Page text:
“Virtually all the sections of the plant such as Central Control Room, Ammonia and Urea Bulk Storage, Cooling Tower, Power Generator Plant, Granulation Plant, have all been completed and are going through pre-testing”, the company was quoted in a statement.

Speaking during his recent tour Dangote Fertiliser Plant, Governor of the Central Bank of Nigeria (CBN), Godwin Emefiele, said the plant became imperative to enhance the country’s quest for economic diversification.

According to him, “this time that the economy is going through its own challenges, there is a need for us to diversify the Nigerian economy from oil to other areas where we have abundant resources.”

Emefiele said the fertiliser plant would stop the importation of fertilisers, as about 25 percent of its products would be used for domestic consumption to boost agriculture in the country.

According to him, the plant will also generate a minimum of $750 million through export annually.

Aliko Dangote, president of Dangote Group, said the fertiliser plant would make Nigeria the only urea exporting country in sub-Saharan Africa and the biggest producer of polypropylene and polyethylene, which is capable of generating $2.5 billion annually.

“Nigeria will soon become the biggest and only urea exporter in sub-Saharan Africa, for the first time. And we are not only exporting, but we would also be exporting big time,” Dangote said.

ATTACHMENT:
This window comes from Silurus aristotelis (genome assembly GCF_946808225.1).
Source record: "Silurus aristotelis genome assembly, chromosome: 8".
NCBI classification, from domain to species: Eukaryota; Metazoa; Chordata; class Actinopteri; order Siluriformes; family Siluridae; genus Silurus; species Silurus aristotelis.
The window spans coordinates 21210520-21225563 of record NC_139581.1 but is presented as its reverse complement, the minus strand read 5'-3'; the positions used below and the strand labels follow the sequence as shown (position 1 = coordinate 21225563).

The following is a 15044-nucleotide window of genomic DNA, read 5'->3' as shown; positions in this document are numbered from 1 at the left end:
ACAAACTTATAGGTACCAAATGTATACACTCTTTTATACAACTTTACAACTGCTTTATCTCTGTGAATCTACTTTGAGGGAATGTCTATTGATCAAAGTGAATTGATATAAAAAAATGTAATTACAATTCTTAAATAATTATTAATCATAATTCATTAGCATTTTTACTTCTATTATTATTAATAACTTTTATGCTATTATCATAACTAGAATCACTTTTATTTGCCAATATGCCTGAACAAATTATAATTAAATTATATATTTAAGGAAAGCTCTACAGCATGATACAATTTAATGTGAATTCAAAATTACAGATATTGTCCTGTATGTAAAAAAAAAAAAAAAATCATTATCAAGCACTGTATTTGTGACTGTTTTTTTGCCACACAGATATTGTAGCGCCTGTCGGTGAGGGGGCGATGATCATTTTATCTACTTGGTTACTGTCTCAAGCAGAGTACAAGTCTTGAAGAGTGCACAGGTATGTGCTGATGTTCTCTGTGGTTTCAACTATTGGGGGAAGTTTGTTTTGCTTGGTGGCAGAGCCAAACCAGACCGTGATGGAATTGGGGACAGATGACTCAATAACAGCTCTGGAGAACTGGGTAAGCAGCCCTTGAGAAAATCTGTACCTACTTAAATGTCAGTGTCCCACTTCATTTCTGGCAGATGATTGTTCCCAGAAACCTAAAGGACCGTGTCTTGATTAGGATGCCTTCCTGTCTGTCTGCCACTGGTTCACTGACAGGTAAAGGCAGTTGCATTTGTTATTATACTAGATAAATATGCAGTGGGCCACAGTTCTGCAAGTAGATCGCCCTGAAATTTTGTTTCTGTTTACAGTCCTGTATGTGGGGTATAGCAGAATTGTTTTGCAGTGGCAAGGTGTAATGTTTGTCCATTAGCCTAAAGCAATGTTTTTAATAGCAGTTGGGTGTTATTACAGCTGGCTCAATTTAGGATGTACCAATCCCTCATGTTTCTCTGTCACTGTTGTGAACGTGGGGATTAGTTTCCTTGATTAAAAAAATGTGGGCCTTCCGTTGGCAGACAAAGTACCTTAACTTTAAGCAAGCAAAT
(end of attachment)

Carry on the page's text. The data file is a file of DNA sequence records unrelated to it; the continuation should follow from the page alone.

“We are also going to have polypropylene and polyethylene which is about 1.3 million tonnes annually. These two products would bring in about $2.5 billion annually in terms of foreign exchange. A lot of forex would now come in and that $2.5 billion is only about 10 percent of remittances.”

“It is a huge project. That is why we have built a jetty and the pipeline through which we are bringing in the crude. One of the reasons the CBN is supporting us is that by the time we become operational, we will not only be creating jobs but we will reduce the outflow of foreign exchange not only in petroleum products but in petrochemicals and fertilisers.

“We will be one of the highest foreign exchange generating companies, going forward. I must really confess that without the government’s support, there is no way we could have done what we have done so far,” Dangote said.